I don't usually print halftones from newspapers, but this one has a good story.
I went to WAAAM this weekend and watched Dale struggling to keep their newly restored 1907 Everybody's Motor Car running. They told me it is believed to be the first automobile in the Dalles, which seemed like something a visit to the ODNP archives should resolve. When searching this archive it's best to cast a wide net, so I looked for all mentions of automobiles in the 1907 newspapers from Hood River and the Dalles. I learned by August 1907 there were five automobiles in Hood River, and I learned that Clarence Gilbert's picture of himself giving "Indian George" his first ride in an automobile had been published in the Sunday Oregonian. And sure enough, here it is.
The actual ride took place in August, and was reported this way:
Clarence Gilbert gave Indian George the ride of his life in the automobile Monday. It took a great deal of persuasion to got the old man in the devil wagon, but after be got over his first uneasiness be appeared to enjoy the ride and said he liked it "heap good." He took no chances, however, and hung onto the seat for dear life, while his long hair streamed back in the wind.
I also learned that you could take a 17 mile tour of the Hood River valley by automobile for $1.50, and that shortly after Merrill Gessling got his automobile he seriously injured the tendons in his hand when it backfired while he was cranking it. And Dr. Dumble was selling his horse cheap on account of it being afraid of automobiles.
And what did I learn about the first automobile in the Dalles? Nothing yet. The Dalles newspapers from 1907 are not yet digitized, so my search only returned references from Hood River. Guess I have to get to work getting the rest of the Dalles newspapers digitized.
Category: [Downtown Hood River]
At least George didn't have to worry if Gilbert lost control, as George was blind by then.
Clarence Gilbert was a native of Ohio, having been born there in 1883. He came to H.R. with his parents, Clifton and May Gilbert. In his early years he clerked at one of the hotels and then later was in retail merchandising.
I know my great-grandfather had one of the very early automobiles in H.R. but don't know the year he got it.
Charlott on 12th June 2018 @ 7:13am
Moved to Siletz right after the war when 5 years old. Dad had won $200 in a poker game on the troopship coming home from Japan. Bought an old cat.and started logging for Monroe Lumber Co. At that time every Indian, including children, received $1,000 from the govt. at the same time every year. The narrow winding road between Siletz and Toledo was not safe to drive on. Took about two weeks for all the new cars to be wrecked. By the time I moved to Hood River 10 years later, the vast majority of Indian men had become hard working loggers-damn good men. Bought big Buicks and Hudsons. I'm not saying all loggers became saints, but through hard work families were able to become part of the middle class. Sadly today, most of the jobs are gone-alcohol and drugs are a serious problem. For the most part, women are in charge of the reservation and the casino in Lincoln City. And doing a good job of it.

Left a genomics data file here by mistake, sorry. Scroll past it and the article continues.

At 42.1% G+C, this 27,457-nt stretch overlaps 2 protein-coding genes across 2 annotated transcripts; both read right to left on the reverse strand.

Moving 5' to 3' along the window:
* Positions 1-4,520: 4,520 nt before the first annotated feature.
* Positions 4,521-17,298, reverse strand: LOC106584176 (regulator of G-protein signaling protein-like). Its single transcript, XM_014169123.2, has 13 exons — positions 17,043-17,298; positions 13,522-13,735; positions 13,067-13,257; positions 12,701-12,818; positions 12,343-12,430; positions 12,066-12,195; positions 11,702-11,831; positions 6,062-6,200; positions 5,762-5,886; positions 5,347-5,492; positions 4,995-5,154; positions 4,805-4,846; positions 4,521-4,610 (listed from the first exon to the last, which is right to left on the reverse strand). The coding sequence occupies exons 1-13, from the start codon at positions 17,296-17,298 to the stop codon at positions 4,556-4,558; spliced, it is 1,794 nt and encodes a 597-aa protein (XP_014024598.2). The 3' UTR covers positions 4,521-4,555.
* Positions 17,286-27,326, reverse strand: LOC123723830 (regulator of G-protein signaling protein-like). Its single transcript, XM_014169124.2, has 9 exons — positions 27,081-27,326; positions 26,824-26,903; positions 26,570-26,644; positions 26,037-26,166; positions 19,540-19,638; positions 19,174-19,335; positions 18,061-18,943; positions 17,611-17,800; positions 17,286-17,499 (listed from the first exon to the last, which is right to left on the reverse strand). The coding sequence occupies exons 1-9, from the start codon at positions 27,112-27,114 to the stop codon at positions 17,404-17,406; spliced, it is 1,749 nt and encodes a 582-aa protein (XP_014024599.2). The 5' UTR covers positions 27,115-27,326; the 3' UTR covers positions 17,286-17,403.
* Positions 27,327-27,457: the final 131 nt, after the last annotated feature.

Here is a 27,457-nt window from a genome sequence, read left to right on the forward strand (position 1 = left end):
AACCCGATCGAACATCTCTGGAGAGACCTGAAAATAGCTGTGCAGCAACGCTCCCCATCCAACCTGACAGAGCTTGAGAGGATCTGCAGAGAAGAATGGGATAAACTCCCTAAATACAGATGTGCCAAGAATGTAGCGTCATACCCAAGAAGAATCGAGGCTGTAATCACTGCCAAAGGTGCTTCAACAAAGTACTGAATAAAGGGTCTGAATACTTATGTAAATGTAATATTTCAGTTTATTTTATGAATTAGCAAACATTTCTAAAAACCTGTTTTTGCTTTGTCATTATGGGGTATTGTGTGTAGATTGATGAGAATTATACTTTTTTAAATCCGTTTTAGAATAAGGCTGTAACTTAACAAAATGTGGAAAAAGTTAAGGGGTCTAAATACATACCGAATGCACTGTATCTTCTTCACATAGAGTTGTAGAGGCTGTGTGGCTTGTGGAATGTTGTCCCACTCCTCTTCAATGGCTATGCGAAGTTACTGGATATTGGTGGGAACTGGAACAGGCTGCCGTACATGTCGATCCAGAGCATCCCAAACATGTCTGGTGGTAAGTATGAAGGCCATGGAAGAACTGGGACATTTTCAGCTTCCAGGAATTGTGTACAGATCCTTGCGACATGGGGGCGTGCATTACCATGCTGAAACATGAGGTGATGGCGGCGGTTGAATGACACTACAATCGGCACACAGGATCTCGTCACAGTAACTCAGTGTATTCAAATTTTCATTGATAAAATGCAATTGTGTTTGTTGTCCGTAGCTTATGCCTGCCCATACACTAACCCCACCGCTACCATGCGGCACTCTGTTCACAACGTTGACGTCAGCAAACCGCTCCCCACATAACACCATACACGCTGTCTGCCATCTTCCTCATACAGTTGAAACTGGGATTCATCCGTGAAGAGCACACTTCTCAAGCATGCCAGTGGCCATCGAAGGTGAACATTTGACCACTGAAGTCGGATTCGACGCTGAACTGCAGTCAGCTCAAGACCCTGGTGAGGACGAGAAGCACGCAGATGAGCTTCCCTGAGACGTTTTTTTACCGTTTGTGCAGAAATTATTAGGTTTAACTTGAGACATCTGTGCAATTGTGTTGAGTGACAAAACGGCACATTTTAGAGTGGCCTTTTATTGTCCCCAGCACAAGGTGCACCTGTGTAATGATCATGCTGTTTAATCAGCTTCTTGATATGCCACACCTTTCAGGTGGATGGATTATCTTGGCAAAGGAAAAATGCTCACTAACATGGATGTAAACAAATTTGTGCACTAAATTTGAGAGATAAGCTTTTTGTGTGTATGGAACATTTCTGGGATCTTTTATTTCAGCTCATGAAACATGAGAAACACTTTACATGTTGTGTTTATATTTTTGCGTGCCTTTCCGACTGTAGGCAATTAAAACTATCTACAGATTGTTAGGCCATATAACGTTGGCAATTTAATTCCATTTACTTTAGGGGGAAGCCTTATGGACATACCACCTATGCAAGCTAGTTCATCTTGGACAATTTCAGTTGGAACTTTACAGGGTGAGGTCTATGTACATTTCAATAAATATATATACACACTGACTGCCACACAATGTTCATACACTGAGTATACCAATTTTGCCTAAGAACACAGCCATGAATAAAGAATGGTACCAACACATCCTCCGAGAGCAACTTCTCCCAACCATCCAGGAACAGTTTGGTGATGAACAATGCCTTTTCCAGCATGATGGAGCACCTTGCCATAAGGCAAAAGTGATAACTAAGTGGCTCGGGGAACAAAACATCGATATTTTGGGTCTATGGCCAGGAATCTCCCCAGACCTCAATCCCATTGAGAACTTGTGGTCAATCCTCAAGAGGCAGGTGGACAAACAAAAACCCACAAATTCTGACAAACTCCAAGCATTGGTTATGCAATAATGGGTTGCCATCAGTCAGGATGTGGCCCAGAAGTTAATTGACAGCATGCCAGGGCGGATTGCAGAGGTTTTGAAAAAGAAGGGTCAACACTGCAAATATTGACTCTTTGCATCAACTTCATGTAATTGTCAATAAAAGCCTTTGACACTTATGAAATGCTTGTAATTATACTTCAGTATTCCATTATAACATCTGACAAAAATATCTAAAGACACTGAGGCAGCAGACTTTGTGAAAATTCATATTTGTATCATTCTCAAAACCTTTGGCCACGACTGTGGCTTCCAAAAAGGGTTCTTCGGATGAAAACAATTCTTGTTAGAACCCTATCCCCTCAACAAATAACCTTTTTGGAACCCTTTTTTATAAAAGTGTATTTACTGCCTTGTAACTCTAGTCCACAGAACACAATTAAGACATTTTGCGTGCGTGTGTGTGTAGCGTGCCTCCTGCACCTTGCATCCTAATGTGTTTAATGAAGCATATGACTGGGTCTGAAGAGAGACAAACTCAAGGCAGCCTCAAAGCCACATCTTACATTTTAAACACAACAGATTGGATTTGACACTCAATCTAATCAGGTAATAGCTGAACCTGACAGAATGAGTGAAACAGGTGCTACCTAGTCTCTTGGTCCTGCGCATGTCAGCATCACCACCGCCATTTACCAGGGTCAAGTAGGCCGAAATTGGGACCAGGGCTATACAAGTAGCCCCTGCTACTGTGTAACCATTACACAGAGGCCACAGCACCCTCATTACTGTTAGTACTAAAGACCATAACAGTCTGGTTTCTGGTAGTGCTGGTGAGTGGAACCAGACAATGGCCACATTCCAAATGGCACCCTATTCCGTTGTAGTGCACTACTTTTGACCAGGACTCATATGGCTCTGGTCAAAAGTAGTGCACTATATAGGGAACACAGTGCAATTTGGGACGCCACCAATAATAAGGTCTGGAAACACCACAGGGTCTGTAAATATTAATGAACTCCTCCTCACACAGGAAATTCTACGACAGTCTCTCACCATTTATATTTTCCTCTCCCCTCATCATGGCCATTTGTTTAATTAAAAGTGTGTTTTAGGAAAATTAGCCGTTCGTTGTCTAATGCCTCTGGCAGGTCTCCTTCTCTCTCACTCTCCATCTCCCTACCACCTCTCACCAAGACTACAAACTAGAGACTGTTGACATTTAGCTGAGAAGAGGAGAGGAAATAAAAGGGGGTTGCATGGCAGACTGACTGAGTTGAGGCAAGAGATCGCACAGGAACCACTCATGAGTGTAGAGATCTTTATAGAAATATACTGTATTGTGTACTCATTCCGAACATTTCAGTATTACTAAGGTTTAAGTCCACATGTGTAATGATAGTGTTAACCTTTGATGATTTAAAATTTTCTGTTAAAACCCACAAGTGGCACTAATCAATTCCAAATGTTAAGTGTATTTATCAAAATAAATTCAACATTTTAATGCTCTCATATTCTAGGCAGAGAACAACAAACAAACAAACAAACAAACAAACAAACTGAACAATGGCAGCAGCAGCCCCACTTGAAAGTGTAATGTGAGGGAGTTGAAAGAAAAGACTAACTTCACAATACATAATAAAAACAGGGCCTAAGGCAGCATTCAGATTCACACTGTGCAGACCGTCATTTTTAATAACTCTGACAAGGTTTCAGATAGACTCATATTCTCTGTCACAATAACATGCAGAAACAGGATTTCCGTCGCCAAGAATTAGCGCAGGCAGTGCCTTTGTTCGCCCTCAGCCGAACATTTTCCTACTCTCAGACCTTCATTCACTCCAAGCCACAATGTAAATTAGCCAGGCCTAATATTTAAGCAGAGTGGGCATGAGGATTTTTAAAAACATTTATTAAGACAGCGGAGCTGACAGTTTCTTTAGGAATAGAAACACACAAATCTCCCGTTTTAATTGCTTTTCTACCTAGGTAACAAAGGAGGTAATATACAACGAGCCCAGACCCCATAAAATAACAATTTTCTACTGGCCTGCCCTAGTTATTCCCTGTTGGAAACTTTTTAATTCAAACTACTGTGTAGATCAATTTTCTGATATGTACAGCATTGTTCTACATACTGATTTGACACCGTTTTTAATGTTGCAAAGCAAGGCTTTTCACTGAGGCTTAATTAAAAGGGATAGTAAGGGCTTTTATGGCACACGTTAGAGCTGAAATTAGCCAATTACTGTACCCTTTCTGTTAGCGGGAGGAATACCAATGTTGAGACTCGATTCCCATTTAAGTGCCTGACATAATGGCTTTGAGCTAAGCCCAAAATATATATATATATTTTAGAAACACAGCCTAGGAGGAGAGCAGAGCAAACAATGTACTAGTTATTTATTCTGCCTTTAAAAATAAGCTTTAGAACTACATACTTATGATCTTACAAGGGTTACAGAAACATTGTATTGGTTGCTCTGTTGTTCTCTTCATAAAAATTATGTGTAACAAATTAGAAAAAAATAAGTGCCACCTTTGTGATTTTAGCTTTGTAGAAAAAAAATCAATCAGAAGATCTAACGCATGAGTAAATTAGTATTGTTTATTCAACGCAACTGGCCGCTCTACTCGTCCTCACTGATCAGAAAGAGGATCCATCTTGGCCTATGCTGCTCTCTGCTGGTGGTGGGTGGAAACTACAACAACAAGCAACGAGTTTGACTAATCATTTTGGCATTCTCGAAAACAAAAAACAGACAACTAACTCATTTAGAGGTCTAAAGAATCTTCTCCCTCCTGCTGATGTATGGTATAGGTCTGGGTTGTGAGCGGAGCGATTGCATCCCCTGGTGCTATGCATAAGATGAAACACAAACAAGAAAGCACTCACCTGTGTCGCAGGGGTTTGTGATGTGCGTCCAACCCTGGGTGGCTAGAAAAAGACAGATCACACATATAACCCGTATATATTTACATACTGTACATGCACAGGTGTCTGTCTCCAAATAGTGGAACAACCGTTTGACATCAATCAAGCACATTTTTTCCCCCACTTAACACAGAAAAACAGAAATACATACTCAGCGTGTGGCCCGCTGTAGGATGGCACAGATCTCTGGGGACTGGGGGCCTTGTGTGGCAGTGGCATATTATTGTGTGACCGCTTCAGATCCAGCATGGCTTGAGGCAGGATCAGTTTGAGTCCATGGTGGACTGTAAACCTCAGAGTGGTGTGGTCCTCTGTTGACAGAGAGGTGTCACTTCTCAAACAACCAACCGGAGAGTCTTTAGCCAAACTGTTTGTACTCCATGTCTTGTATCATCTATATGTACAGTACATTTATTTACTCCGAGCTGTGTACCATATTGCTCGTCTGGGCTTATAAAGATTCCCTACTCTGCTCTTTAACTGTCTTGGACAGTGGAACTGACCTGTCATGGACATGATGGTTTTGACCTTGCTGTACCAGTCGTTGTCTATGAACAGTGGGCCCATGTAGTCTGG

Buzz on 12th June 2018 @ 7:48am
Thanks, Arthur! The fact that there were five cars in HR in 1907 is a fun fact to put into the historic walking tours of downtown Hood River, which begin on Monday the 18th. Along these lines, do we know when the first bridges were built where the State Street and Tucker bridges now stand (or nearby)? I believe I saw a reference to a bridge across the lower Hood River as early as the 1880s but don't remember where I saw it.
Buck Parker on 12th June 2018 @ 8:16am
looks like the "devil wagon" is chained up....and we complain about pot holes......
Arlen Sheldrake on 12th June 2018 @ 9:29am
Thanks for the fascinating research.
We often chuckle that now, if you attend a gathering for an Indian function, instead of wagon loads of Indians showing up, it will be van loads.
L.E. on 12th June 2018 @ 9:40am
Do my eyes deceive me or are the rear wheels smaller than the front? And they must have been the first heavy tread tires to get through the mud or the unpaved roads.
nels on 12th June 2018 @ 10:39am
Devil wagons! That's how I'm going to start referring to the weekend traffic backups downtown.
Tina on 12th June 2018 @ 10:53am
I was curious when the first car arrived in the Yakima Valley. Lots of flat ground to drive on, but it couldn't be easy to get a car there. Maybe by railroad.
I found out there is a book written by Rosco Sheller. "Me and the Model T." His first ride was in 1915.
I have read other history books by Mr. Sheller. He is a good author. I didn't know about this book.
L.E. on 12th June 2018 @ 7:35pm